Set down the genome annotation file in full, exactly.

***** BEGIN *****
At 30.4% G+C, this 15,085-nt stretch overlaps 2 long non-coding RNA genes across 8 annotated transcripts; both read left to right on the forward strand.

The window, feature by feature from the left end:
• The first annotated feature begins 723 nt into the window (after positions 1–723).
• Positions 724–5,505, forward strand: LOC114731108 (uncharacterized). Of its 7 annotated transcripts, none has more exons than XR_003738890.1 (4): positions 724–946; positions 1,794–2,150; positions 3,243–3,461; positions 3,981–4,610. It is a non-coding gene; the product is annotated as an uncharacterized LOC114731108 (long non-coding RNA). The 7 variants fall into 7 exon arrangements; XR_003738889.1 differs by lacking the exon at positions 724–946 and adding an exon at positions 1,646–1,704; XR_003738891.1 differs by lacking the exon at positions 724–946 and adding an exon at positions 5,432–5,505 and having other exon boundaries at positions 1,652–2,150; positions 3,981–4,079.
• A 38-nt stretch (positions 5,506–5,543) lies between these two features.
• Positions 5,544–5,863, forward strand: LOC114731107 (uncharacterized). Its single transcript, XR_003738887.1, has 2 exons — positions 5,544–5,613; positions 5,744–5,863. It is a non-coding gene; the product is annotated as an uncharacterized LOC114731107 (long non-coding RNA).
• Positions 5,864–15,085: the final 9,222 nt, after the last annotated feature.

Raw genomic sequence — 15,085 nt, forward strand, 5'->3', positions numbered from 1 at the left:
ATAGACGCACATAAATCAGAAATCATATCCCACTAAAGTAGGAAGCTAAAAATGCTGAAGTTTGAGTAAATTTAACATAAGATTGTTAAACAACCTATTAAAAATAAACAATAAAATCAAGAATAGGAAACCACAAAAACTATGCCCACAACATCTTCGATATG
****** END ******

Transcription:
At 30.4% G+C, this 15,085-nt stretch overlaps 2 long non-coding RNA genes across 8 annotated transcripts; both read left to right on the forward strand.

The window, feature by feature from the left end:
• The first annotated feature begins 723 nt into the window (after positions 1–723).
• Positions 724–5,505, forward strand: LOC114731108 (uncharacterized). Of its 7 annotated transcripts, none has more exons than XR_003738890.1 (4): positions 724–946; positions 1,794–2,150; positions 3,243–3,461; positions 3,981–4,610. It is a non-coding gene; the product is annotated as an uncharacterized LOC114731108 (long non-coding RNA). The 7 variants fall into 7 exon arrangements; XR_003738889.1 differs by lacking the exon at positions 724–946 and adding an exon at positions 1,646–1,704; XR_003738891.1 differs by lacking the exon at positions 724–946 and adding an exon at positions 5,432–5,505 and having other exon boundaries at positions 1,652–2,150; positions 3,981–4,079.
• A 38-nt stretch (positions 5,506–5,543) lies between these two features.
• Positions 5,544–5,863, forward strand: LOC114731107 (uncharacterized). Its single transcript, XR_003738887.1, has 2 exons — positions 5,544–5,613; positions 5,744–5,863. It is a non-coding gene; the product is annotated as an uncharacterized LOC114731107 (long non-coding RNA).
• Positions 5,864–15,085: the final 9,222 nt, after the last annotated feature.

Raw genomic sequence — 15,085 nt, forward strand, 5'->3', positions numbered from 1 at the left:
ATAGACGCACATAAATCAGAAATCATATCCCACTAAAGTAGGAAGCTAAAAATGCTGAAGTTTGAGTAAATTTAACATAAGATTGTTAAACAACCTATTAAAAATAAACAATAAAATCAAGAATAGGAAACCACAAAAACTATGCCCACAACATCTTCGATATG